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Pantothenate Kinase-Associated Neurodegeneration
Monday, 24 May 2004
Monday, 24 May 2004
Neuroaxonal Dystrophy, Late Infantile; Neurodeneration with Brain Iron Accumulation; Hallervorden-Sp


Pantothenate kinase-associated neurodegeneration (PANK) is a rare, occasionally inherited, genetic disorder that is characterized by progressive brain degeneration and neurological deficits that begin in late childhood. Iron deposits in the brain are a unique feature of this disease.


The frequency of PANK is not known however there is a tendency for PANK to run in families. There is no racial predilection and occurs equally in males and females. The age of onset is usually in late childhood and early adolescence.

Signs and Symptoms

Children with PANK may exhibit all of the following: • Problems with movement in the first decade of life with stiffness in the extremities, slow movements, jerking or writhing movements, and tremors. • Abnormal speech with problems articulating sounds. • Difficulty swallowing from stiffness. • Memory loss and dementia usually develops over time. • Abnormal vision from involvement of the optic nerve. • Seizures. These problems get steadily worse with time.

Possible Causes

In about 50% of cases a gene called PANK2 has been found to be abnormal. Defects in PANK2 lead to a deficiency of a protein called pantothenate kinase that leads to iron deposits in the brain. Iron accumulation is thought to contribute heavily to the neurological deficits that develop.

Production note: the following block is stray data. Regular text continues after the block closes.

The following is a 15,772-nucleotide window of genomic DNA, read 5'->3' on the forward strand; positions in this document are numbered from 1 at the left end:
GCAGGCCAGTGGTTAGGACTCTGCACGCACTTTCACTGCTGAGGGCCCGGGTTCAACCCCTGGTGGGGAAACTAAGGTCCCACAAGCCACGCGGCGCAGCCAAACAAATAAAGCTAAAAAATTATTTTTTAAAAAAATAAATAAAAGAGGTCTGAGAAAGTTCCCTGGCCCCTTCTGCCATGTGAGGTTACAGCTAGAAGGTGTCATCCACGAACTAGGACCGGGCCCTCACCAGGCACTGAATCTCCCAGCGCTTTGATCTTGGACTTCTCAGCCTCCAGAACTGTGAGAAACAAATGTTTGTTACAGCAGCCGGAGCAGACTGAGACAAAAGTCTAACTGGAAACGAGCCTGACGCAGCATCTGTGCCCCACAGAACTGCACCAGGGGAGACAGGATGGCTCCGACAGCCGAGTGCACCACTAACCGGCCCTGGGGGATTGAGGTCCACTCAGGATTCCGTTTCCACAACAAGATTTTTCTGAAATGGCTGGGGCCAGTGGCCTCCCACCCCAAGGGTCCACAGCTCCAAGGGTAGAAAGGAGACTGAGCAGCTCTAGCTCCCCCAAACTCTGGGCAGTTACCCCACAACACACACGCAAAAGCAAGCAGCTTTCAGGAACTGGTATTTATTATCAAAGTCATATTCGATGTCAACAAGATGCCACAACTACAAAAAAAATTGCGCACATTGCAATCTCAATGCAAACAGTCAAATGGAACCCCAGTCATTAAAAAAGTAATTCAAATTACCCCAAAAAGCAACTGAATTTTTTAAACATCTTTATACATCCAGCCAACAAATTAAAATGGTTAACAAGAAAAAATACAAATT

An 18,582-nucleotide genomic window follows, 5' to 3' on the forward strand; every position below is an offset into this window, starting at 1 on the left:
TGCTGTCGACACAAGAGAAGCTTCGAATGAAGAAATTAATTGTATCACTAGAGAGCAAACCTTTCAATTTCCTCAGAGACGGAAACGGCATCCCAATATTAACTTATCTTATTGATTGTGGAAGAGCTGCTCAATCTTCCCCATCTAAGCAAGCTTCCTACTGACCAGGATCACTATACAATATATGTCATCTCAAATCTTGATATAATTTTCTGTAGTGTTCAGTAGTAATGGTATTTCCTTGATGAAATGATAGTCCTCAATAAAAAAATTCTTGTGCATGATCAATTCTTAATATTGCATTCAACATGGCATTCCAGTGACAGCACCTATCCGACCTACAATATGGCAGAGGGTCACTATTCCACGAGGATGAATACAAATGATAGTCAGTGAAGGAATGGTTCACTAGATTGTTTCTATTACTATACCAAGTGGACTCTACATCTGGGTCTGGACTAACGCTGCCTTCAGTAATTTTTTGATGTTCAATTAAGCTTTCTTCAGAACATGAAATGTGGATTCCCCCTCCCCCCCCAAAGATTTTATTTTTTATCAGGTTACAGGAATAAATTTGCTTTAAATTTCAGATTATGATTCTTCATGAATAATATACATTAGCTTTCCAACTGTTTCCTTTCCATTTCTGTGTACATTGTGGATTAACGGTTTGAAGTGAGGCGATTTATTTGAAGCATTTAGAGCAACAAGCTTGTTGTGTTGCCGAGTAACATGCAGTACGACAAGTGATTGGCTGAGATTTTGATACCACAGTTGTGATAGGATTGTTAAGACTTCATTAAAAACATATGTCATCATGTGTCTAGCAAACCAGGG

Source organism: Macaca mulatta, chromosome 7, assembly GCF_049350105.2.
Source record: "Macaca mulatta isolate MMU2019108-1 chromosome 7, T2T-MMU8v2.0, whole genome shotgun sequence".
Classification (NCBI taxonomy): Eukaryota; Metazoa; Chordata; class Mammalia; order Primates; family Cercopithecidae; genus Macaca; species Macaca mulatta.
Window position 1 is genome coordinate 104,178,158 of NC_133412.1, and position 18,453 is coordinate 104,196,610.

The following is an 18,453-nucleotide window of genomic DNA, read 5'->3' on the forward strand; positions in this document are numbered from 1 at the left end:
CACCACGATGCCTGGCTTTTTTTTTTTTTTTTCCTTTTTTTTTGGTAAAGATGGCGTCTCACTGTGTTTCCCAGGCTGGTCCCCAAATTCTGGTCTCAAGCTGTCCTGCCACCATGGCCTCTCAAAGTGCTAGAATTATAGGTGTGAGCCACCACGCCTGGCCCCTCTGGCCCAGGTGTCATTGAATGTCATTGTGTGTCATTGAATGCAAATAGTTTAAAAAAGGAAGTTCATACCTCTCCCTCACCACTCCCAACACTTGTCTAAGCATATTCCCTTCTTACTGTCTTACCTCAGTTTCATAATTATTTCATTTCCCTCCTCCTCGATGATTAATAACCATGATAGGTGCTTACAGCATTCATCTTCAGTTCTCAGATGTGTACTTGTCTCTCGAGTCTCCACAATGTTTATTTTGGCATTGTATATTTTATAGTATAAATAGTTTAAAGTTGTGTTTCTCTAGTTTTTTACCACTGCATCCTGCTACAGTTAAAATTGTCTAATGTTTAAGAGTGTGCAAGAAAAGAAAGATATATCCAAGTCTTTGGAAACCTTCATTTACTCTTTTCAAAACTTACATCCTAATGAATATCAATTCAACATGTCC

Making the diagnosis of PANK relies upon recognition of certain clinical features. The criteria that must be met include: onset in the first 20 yrs of life, steadily worsening symptoms, and muscle rigidity. Additional findings that support the diagnosis include: vision problems, seizures, family history, and abnormalities on brain imaging studies such as MRI (magnetic resonance imaging). Your doctor may perform blood tests to measure electrolyte levels and other markers (copper, cerruloplasmin, fat levels) for other similar conditions that need to be excluded. An electroencephalogram (EEG) may be needed if there is seizure activity. Genetic tests for the disorder may become available now that the gene has been determined.


There is no cure for PANK. Medical therapy is centered on relieving the rigidity and seizure activity associated with the condition. Medications such as bromocriptine and levodopa increase dopamine levels in the brain alleviating abnormal muscle movements. Botox injections and other muscle relaxants can be used to relieve rigidity. Iron binding agents remain controversial in terms of beneficial effects. Intensive speech therapy is imperative while a gastrostomy tube (G-tube) may be placed if malnutrition develops. A multidisciplinary approach including occupation, speech, and physical therapists is critical.


Because of the worsening muscle rigidity, seizures and risk for infections, as a result, few children survive into the third decade of life.

Connect with other parents

In the spirit of community and support, Madisons Foundation offers the unique service of connecting parents of children with rare diseases. If you would like to be connected to other parents of children with this disease, please fill out this brief form.


National Institute of Neurological Diseases and Stroke National organization that provides detailed information on this condition. GeneReviews Technical information about the disorder and testing for the disorder. NBIA Disorders Association Support group for families of children with neurodegeneration with brain iron accumulation. Diseases Compilation of internet hits for information on this condition. Orphanet International website documenting latest in treatment and clinical trials. Informative website providing general information about the condition.

Google Search for Pantothenate Kinase-Associated Neurodegeneration

References and Sources article: By Neeta Garg, M.D. Hayflick, S.J. (2003) Unraveling the Hallervorden-Spatz syndrome: pantothenate kinase-associated neurodegeneration is the name. Curr Opin Pediatr. 15(6): 572-7. Rao, C. et al. (2003) Hallervorden Spatz disease. Indian J Pediatr.70(6): 513-4.